Lazy Eye (Amblyopia)
Amblyopia or lazy eye is the condition affecting 4% of the general population wherein one eye has less vision than the other . It is usually detected on school vision screening or following a routine visit to the optician. It is usually entirely asymptomatic but may be associated with a squint in some cases. Confusingly, a squint or misallgnment of the eyes or a droopy eyelid (ptosis) may be referred to as a lazy eye as well. It is important to differentiate between these and this page deals exclusively with amblyopia.
The causes of amblyopia can be:
Difference in the power of the two eyes: If the refractive power of the two eyes a significantly different e.g if one eye has a high minus or plus power, the brain prefers to use the other eye to see and the development of the eye with the high error lags behind.
Squint or Strabismus: some children may be born with or develop a squint which leads to the eyes being misaligned. As a result, when one eye looks straight ahead the other may be turned in or outwards. If this is a constant phenomenon it leads to poor vision in the deviating eye.
Stimulus Deprivation : This occurs when the vision out of one (or both ) eyes is impaired temporarily by a cataract, droopy eyelid etc. in childhood. This leads to an unequal signal to the brain from the two eyes and as a result the eye with the worse vision lags behind even when the deprivation is removed.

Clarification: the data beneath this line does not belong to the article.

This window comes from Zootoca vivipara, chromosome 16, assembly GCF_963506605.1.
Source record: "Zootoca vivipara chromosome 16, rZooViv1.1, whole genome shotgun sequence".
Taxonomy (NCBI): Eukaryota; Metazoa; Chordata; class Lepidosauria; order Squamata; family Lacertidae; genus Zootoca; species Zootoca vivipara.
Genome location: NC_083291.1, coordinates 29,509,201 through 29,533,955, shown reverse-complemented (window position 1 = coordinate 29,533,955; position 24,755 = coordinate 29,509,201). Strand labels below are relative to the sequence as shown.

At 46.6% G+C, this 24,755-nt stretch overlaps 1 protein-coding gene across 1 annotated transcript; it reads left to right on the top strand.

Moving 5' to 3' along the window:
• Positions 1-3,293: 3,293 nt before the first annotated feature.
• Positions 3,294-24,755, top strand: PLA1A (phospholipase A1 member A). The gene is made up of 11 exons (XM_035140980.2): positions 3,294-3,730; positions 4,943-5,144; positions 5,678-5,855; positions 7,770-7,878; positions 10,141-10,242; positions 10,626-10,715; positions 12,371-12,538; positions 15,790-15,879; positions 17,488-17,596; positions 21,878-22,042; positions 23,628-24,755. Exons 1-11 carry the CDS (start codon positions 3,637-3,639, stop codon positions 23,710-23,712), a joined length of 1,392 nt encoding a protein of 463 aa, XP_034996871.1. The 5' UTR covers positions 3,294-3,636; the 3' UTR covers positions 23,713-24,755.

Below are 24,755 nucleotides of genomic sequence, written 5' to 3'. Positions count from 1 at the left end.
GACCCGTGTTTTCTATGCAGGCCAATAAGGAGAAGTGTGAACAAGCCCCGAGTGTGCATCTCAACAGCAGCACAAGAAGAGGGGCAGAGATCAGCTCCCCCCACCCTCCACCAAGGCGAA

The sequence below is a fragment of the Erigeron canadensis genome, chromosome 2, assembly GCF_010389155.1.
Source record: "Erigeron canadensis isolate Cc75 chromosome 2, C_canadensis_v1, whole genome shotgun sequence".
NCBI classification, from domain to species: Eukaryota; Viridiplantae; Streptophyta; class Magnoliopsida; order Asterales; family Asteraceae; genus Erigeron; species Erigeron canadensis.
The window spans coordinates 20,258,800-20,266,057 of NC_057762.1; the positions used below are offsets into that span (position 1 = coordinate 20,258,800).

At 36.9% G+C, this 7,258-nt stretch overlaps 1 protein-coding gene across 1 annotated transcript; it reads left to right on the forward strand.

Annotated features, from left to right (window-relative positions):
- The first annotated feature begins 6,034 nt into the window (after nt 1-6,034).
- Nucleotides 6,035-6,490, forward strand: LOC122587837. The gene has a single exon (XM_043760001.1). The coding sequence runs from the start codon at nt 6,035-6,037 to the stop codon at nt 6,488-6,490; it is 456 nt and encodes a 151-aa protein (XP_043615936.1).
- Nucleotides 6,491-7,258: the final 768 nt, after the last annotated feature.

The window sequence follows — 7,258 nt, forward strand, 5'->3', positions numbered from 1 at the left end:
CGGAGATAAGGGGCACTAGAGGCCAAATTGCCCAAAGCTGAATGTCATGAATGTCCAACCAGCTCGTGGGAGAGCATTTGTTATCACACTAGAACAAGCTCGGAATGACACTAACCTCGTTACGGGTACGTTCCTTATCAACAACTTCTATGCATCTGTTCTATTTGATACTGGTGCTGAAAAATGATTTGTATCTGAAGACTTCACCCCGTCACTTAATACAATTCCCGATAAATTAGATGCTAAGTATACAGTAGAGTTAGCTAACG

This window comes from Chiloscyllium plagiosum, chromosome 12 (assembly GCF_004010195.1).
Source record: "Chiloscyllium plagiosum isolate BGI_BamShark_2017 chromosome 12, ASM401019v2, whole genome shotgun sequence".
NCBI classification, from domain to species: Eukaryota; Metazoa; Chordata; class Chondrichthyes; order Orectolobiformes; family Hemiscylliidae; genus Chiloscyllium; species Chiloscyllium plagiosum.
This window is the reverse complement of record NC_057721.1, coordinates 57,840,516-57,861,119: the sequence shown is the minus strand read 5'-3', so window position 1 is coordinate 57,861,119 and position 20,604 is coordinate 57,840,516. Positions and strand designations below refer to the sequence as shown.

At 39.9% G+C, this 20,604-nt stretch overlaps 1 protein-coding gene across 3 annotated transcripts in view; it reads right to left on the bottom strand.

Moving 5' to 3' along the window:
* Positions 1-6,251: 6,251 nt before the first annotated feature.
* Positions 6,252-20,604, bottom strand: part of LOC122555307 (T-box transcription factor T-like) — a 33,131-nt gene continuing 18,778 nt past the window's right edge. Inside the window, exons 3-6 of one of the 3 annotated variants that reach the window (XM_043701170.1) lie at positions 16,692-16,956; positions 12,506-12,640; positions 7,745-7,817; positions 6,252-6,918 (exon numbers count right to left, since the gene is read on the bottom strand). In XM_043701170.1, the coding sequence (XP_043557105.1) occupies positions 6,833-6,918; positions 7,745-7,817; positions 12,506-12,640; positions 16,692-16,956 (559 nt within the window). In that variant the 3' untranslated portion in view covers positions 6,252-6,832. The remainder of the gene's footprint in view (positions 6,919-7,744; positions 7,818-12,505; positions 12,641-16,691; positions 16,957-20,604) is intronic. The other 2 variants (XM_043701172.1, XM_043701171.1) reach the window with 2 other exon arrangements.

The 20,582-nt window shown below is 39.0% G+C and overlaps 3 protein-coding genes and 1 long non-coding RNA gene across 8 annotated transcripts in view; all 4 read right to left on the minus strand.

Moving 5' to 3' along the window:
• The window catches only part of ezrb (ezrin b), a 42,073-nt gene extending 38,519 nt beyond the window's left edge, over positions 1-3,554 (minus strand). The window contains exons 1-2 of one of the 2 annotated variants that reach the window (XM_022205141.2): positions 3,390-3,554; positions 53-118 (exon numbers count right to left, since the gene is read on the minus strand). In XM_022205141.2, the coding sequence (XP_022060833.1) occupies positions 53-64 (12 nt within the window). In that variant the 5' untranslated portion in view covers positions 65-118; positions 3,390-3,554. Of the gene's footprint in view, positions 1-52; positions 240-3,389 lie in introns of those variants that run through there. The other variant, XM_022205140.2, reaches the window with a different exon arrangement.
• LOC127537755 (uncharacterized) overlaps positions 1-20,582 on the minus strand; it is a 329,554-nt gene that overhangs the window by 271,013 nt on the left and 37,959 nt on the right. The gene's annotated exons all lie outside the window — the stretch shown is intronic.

Treatment of Amblyopia: The principle behind amlyopia treatment is penalising the good eye to allow the eye with the worse vision to develop better. Treatment should be instituted as soon as possible after diagnosis and works best before the age of seven. The treatment methods include:
Patching of the good eye: This can be carried out between half and hour to six hours a day depending on the severity of the amblyopia. Recent reports suggest that a maximum patching time of two hours is sufficient for most moderate cases.
Drops: In children unable (or unwilling ) to patch, drops can be used to blur the vision on the good eye on a semi permanent basis. This has the advantage of avoiding a potentially socially stigmatising patch and has been shown to be as good as patching in most cases.
Squint surgery in patients with amblyopia should be carried out once the treatment is complete and no further improvement in vision is expected, for the best results.